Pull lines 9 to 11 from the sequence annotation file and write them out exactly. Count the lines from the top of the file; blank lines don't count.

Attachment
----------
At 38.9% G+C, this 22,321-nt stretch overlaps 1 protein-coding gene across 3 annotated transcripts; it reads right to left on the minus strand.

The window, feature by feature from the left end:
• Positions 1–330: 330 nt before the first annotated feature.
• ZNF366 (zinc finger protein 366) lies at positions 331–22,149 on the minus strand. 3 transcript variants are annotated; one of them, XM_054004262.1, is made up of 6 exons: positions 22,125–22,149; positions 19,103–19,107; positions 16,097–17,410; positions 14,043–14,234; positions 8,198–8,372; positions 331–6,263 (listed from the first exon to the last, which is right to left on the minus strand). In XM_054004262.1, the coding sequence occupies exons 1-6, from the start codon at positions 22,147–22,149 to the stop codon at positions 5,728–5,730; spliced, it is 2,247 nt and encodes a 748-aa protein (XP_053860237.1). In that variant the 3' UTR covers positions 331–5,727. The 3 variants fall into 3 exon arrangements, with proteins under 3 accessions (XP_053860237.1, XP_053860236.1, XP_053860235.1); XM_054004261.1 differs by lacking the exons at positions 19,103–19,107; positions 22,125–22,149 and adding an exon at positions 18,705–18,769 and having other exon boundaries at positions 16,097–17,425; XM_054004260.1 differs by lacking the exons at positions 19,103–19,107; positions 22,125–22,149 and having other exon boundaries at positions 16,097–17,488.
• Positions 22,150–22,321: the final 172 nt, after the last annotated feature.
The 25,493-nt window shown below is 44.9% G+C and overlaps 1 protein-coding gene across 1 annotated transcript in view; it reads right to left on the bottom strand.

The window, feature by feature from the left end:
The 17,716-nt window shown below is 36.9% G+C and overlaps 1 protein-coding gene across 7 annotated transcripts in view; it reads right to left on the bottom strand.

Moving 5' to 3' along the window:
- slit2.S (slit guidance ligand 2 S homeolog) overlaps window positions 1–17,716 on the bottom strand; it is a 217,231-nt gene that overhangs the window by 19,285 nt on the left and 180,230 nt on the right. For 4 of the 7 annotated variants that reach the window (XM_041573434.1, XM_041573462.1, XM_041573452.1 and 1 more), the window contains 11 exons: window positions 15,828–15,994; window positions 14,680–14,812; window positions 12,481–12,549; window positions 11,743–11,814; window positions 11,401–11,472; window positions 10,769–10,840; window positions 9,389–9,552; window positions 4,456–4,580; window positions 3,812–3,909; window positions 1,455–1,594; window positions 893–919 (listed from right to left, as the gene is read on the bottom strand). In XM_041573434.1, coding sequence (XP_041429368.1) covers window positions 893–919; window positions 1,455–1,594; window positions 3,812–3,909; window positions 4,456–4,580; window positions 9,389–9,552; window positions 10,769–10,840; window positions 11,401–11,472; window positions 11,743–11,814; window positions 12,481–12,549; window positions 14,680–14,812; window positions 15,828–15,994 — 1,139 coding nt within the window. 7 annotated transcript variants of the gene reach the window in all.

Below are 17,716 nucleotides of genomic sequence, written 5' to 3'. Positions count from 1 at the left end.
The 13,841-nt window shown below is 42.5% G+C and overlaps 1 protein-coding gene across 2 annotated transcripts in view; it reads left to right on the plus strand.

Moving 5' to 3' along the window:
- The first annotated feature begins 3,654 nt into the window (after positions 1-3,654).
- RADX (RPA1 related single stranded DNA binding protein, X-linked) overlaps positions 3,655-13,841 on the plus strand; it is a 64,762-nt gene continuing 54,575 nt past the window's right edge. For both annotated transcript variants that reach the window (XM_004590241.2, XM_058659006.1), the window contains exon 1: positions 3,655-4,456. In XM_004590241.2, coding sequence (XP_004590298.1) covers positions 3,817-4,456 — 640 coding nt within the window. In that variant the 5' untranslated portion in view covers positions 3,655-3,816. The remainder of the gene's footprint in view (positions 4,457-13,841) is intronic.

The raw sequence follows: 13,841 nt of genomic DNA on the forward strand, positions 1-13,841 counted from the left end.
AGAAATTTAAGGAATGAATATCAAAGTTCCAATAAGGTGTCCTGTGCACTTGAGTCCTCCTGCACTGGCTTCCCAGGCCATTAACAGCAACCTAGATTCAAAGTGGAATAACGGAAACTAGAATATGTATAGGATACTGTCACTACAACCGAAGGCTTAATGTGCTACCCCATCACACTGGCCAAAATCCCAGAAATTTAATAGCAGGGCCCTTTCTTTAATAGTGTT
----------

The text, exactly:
Moving 5' to 3' along the window:
- slit2.S (slit guidance ligand 2 S homeolog) overlaps window positions 1–17,716 on the bottom strand; it is a 217,231-nt gene that overhangs the window by 19,285 nt on the left and 180,230 nt on the right. For 4 of the 7 annotated variants that reach the window (XM_041573434.1, XM_041573462.1, XM_041573452.1 and 1 more), the window contains 11 exons: window positions 15,828–15,994; window positions 14,680–14,812; window positions 12,481–12,549; window positions 11,743–11,814; window positions 11,401–11,472; window positions 10,769–10,840; window positions 9,389–9,552; window positions 4,456–4,580; window positions 3,812–3,909; window positions 1,455–1,594; window positions 893–919 (listed from right to left, as the gene is read on the bottom strand). In XM_041573434.1, coding sequence (XP_041429368.1) covers window positions 893–919; window positions 1,455–1,594; window positions 3,812–3,909; window positions 4,456–4,580; window positions 9,389–9,552; window positions 10,769–10,840; window positions 11,401–11,472; window positions 11,743–11,814; window positions 12,481–12,549; window positions 14,680–14,812; window positions 15,828–15,994 — 1,139 coding nt within the window. 7 annotated transcript variants of the gene reach the window in all.

Below are 17,716 nucleotides of genomic sequence, written 5' to 3'. Positions count from 1 at the left end.